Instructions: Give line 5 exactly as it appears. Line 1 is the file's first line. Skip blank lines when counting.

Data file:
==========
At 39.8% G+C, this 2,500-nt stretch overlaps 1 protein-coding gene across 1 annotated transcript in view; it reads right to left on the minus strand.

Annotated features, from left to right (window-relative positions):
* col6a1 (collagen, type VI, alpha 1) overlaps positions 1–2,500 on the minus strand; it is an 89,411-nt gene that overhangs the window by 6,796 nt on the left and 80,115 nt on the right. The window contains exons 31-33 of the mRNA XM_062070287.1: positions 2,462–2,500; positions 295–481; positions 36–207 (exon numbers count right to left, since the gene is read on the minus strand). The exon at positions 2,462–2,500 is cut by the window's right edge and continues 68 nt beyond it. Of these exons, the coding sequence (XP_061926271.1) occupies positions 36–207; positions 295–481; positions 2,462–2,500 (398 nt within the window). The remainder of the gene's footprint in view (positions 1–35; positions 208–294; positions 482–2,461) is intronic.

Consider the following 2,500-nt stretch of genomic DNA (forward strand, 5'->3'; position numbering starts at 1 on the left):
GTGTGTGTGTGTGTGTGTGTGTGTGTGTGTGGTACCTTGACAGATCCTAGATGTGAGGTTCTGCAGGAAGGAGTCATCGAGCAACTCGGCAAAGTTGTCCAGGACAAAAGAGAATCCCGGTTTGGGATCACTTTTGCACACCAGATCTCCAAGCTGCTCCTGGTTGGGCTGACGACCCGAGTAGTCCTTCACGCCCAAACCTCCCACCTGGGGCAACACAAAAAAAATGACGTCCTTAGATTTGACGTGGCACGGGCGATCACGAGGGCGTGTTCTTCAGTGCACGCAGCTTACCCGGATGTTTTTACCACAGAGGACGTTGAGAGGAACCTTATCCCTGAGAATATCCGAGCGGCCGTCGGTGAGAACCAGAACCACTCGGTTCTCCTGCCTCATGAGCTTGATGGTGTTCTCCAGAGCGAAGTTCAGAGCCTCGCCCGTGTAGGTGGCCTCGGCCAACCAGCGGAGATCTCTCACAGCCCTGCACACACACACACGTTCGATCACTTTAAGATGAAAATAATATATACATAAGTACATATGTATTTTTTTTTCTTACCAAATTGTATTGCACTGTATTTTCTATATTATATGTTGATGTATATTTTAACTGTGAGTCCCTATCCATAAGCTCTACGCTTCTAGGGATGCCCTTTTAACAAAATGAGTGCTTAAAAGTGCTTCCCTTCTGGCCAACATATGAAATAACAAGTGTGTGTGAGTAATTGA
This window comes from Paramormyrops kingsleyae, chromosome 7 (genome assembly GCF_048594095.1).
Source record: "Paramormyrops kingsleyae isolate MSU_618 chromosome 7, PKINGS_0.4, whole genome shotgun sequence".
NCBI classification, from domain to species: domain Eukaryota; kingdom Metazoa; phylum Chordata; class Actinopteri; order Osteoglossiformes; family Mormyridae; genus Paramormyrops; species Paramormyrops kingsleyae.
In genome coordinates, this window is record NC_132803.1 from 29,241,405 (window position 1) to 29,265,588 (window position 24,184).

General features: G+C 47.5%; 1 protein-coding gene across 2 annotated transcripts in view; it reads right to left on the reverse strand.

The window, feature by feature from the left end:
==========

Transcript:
GTGTGTGTGTGTGTGTGTGTGTGTGTGTGTGGTACCTTGACAGATCCTAGATGTGAGGTTCTGCAGGAAGGAGTCATCGAGCAACTCGGCAAAGTTGTCCAGGACAAAAGAGAATCCCGGTTTGGGATCACTTTTGCACACCAGATCTCCAAGCTGCTCCTGGTTGGGCTGACGACCCGAGTAGTCCTTCACGCCCAAACCTCCCACCTGGGGCAACACAAAAAAAATGACGTCCTTAGATTTGACGTGGCACGGGCGATCACGAGGGCGTGTTCTTCAGTGCACGCAGCTTACCCGGATGTTTTTACCACAGAGGACGTTGAGAGGAACCTTATCCCTGAGAATATCCGAGCGGCCGTCGGTGAGAACCAGAACCACTCGGTTCTCCTGCCTCATGAGCTTGATGGTGTTCTCCAGAGCGAAGTTCAGAGCCTCGCCCGTGTAGGTGGCCTCGGCCAACCAGCGGAGATCTCTCACAGCCCTGCACACACACACACGTTCGATCACTTTAAGATGAAAATAATATATACATAAGTACATATGTATTTTTTTTTCTTACCAAATTGTATTGCACTGTATTTTCTATATTATATGTTGATGTATATTTTAACTGTGAGTCCCTATCCATAAGCTCTACGCTTCTAGGGATGCCCTTTTAACAAAATGAGTGCTTAAAAGTGCTTCCCTTCTGGCCAACATATGAAATAACAAGTGTGTGTGAGTAATTGA